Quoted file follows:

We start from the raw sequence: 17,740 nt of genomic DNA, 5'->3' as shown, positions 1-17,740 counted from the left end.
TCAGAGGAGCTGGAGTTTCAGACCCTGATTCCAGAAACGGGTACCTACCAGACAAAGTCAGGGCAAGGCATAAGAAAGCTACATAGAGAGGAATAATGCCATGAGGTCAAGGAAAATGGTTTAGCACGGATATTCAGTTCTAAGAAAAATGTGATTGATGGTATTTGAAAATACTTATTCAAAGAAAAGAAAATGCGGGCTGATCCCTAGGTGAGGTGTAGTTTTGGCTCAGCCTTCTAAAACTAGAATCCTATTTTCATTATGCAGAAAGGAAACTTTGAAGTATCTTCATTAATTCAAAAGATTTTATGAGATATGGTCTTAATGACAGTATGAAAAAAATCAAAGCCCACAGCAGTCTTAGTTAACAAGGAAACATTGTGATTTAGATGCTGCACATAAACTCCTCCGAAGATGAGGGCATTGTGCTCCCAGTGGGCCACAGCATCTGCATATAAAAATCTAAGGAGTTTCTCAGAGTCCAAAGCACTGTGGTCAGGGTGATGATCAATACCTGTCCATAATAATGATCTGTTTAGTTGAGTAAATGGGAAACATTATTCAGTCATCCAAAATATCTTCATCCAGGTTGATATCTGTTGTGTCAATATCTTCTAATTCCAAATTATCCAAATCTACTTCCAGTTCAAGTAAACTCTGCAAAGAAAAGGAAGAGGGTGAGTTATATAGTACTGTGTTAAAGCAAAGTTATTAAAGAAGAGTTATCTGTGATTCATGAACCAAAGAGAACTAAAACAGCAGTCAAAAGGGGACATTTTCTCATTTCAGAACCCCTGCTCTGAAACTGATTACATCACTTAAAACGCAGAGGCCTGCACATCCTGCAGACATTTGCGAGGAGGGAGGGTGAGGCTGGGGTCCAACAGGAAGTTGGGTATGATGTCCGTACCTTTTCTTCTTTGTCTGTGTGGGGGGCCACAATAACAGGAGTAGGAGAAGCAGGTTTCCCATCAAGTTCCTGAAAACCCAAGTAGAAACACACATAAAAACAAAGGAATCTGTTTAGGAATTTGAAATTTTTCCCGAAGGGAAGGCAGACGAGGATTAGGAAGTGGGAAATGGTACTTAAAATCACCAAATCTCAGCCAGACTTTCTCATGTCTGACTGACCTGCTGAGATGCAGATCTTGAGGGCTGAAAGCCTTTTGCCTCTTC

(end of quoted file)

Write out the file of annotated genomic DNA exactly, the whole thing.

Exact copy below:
We start from the raw sequence: 17,740 nt of genomic DNA, 5'->3' as shown, positions 1-17,740 counted from the left end.
TCAGAGGAGCTGGAGTTTCAGACCCTGATTCCAGAAACGGGTACCTACCAGACAAAGTCAGGGCAAGGCATAAGAAAGCTACATAGAGAGGAATAATGCCATGAGGTCAAGGAAAATGGTTTAGCACGGATATTCAGTTCTAAGAAAAATGTGATTGATGGTATTTGAAAATACTTATTCAAAGAAAAGAAAATGCGGGCTGATCCCTAGGTGAGGTGTAGTTTTGGCTCAGCCTTCTAAAACTAGAATCCTATTTTCATTATGCAGAAAGGAAACTTTGAAGTATCTTCATTAATTCAAAAGATTTTATGAGATATGGTCTTAATGACAGTATGAAAAAAATCAAAGCCCACAGCAGTCTTAGTTAACAAGGAAACATTGTGATTTAGATGCTGCACATAAACTCCTCCGAAGATGAGGGCATTGTGCTCCCAGTGGGCCACAGCATCTGCATATAAAAATCTAAGGAGTTTCTCAGAGTCCAAAGCACTGTGGTCAGGGTGATGATCAATACCTGTCCATAATAATGATCTGTTTAGTTGAGTAAATGGGAAACATTATTCAGTCATCCAAAATATCTTCATCCAGGTTGATATCTGTTGTGTCAATATCTTCTAATTCCAAATTATCCAAATCTACTTCCAGTTCAAGTAAACTCTGCAAAGAAAAGGAAGAGGGTGAGTTATATAGTACTGTGTTAAAGCAAAGTTATTAAAGAAGAGTTATCTGTGATTCATGAACCAAAGAGAACTAAAACAGCAGTCAAAAGGGGACATTTTCTCATTTCAGAACCCCTGCTCTGAAACTGATTACATCACTTAAAACGCAGAGGCCTGCACATCCTGCAGACATTTGCGAGGAGGGAGGGTGAGGCTGGGGTCCAACAGGAAGTTGGGTATGATGTCCGTACCTTTTCTTCTTTGTCTGTGTGGGGGGCCACAATAACAGGAGTAGGAGAAGCAGGTTTCCCATCAAGTTCCTGAAAACCCAAGTAGAAACACACATAAAAACAAAGGAATCTGTTTAGGAATTTGAAATTTTTCCCGAAGGGAAGGCAGACGAGGATTAGGAAGTGGGAAATGGTACTTAAAATCACCAAATCTCAGCCAGACTTTCTCATGTCTGACTGACCTGCTGAGATGCAGATCTTGAGGGCTGAAAGCCTTTTGCCTCTTC